God shows Ezekiel a vision of a valley full of dried-out human bones. He tells Ezekiel to prophesy and bring the bodies back to life. Huh?
So I prophesied as I had been commanded; and as I prophesied, suddenly there was a noise, a rattling, and the bones came together, bone to its bone. I looked, and there were sinews on them, and flesh had come upon them, and skin had covered them; but there was no breath in them. Then he said to me, Prophesy to the breath, prophesy, mortal, and say to the breath: Thus says the Lord God: Come from the four winds, O breath, and breathe upon these slain, that they may live. I prophesied as he commanded me, and the breath came into them, and they lived, and stood on their feet, a vast multitude. (37:7-10)
No, this isn't God's sneak preview of the series finale of "The Walking Dead." It's first and foremost a prophecy about the House of Israel. After the Babylonian invasion and its exile, the House of Israel seemed totally dead and defeated. But now, God says they'll come back from the dead with a new covenant with God. After the exile, the population had been pretty much decimated, so God makes sure there will be a "multitude" that returns and gives witness to his amazing glory.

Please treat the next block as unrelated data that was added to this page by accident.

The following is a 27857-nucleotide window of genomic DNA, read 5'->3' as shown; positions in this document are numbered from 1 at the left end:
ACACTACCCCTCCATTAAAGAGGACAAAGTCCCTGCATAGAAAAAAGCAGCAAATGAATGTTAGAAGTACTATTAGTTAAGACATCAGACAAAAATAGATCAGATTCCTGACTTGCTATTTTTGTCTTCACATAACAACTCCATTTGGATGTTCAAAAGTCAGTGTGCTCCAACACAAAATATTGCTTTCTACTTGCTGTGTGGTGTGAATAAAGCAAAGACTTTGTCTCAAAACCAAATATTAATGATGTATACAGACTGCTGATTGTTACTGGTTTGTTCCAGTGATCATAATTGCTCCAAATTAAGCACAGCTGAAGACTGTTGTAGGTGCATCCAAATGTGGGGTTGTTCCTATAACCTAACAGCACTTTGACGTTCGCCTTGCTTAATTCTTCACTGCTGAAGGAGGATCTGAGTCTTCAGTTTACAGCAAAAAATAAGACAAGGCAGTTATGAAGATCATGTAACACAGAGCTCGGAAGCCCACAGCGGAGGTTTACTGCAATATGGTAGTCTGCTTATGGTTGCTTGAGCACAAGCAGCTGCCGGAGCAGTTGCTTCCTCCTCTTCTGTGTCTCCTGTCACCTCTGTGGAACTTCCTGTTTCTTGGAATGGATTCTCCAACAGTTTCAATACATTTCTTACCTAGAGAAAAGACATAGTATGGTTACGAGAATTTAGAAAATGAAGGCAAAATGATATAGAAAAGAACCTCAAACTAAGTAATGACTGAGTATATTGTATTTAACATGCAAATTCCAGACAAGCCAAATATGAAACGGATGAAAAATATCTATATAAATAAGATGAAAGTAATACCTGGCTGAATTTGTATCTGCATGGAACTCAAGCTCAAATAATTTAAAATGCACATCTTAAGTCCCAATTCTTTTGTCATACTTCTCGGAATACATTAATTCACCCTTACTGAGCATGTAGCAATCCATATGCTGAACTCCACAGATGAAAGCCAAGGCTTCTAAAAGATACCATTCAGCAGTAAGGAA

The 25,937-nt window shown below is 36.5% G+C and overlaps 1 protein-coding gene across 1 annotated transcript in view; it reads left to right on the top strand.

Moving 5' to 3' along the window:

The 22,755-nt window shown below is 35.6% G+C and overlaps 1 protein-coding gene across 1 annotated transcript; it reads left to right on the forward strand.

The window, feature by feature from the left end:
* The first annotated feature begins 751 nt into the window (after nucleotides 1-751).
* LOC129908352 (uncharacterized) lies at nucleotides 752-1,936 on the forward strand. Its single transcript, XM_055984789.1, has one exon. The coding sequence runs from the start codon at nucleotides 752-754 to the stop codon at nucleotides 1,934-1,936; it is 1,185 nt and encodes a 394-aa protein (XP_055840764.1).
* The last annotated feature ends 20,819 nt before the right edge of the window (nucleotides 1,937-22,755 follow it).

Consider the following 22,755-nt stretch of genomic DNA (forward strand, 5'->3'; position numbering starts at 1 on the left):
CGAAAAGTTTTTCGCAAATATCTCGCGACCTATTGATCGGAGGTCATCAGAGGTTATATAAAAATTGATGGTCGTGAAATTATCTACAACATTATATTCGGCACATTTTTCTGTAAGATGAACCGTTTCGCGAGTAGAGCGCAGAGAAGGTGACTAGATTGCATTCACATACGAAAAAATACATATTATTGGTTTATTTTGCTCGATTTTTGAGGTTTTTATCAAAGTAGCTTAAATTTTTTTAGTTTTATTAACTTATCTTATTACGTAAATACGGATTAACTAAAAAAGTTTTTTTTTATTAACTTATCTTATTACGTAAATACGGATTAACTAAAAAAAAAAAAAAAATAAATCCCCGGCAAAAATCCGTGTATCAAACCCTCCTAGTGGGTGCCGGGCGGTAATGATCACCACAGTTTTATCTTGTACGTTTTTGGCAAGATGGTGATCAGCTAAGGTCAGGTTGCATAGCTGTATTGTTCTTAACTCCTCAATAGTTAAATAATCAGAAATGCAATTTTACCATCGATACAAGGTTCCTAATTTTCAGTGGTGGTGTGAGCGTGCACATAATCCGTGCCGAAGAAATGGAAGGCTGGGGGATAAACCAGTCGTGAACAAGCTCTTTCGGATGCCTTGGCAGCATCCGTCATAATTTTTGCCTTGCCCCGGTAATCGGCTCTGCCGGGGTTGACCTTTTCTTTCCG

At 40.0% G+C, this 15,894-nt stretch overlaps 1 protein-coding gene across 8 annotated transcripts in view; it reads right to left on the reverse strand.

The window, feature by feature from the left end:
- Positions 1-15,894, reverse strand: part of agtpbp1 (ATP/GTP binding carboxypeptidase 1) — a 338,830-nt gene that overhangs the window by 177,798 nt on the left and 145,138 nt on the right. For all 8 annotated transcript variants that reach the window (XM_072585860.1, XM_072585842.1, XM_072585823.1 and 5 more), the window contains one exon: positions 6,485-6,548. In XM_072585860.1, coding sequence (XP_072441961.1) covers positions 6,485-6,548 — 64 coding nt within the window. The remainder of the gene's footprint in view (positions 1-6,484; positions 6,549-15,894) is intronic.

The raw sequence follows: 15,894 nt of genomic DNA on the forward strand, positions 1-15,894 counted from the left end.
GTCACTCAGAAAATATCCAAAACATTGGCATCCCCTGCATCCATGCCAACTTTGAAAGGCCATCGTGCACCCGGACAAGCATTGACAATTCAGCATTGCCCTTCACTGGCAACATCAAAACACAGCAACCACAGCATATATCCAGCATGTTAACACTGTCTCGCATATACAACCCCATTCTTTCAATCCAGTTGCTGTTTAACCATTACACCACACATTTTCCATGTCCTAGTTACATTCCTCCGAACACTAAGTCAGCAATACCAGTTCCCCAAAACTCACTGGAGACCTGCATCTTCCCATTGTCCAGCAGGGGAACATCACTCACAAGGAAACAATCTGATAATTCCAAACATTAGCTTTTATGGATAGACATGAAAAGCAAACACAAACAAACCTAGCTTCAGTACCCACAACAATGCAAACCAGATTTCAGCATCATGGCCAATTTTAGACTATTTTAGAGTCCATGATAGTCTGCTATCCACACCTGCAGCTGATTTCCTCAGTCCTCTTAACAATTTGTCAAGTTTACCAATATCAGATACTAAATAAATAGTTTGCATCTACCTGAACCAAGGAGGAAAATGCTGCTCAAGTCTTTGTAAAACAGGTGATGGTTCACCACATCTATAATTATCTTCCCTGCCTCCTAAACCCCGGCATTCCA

At the same time, this vision also hints of an actual resurrection from the dead—an idea that would prove to be important both to Christianity and to later Judaism. The Hebrew Bible doesn't talk too much about the afterlife. But Ezekiel and Isaiah contain images relating to life after death, and in the Book of Daniel there's an unambiguous description of the resurrection of the dead. Given what this book is about, though—the destruction and restoration of the nations of Judah and Israel—it's doubtful that Ezekiel meant anything more than that at the time.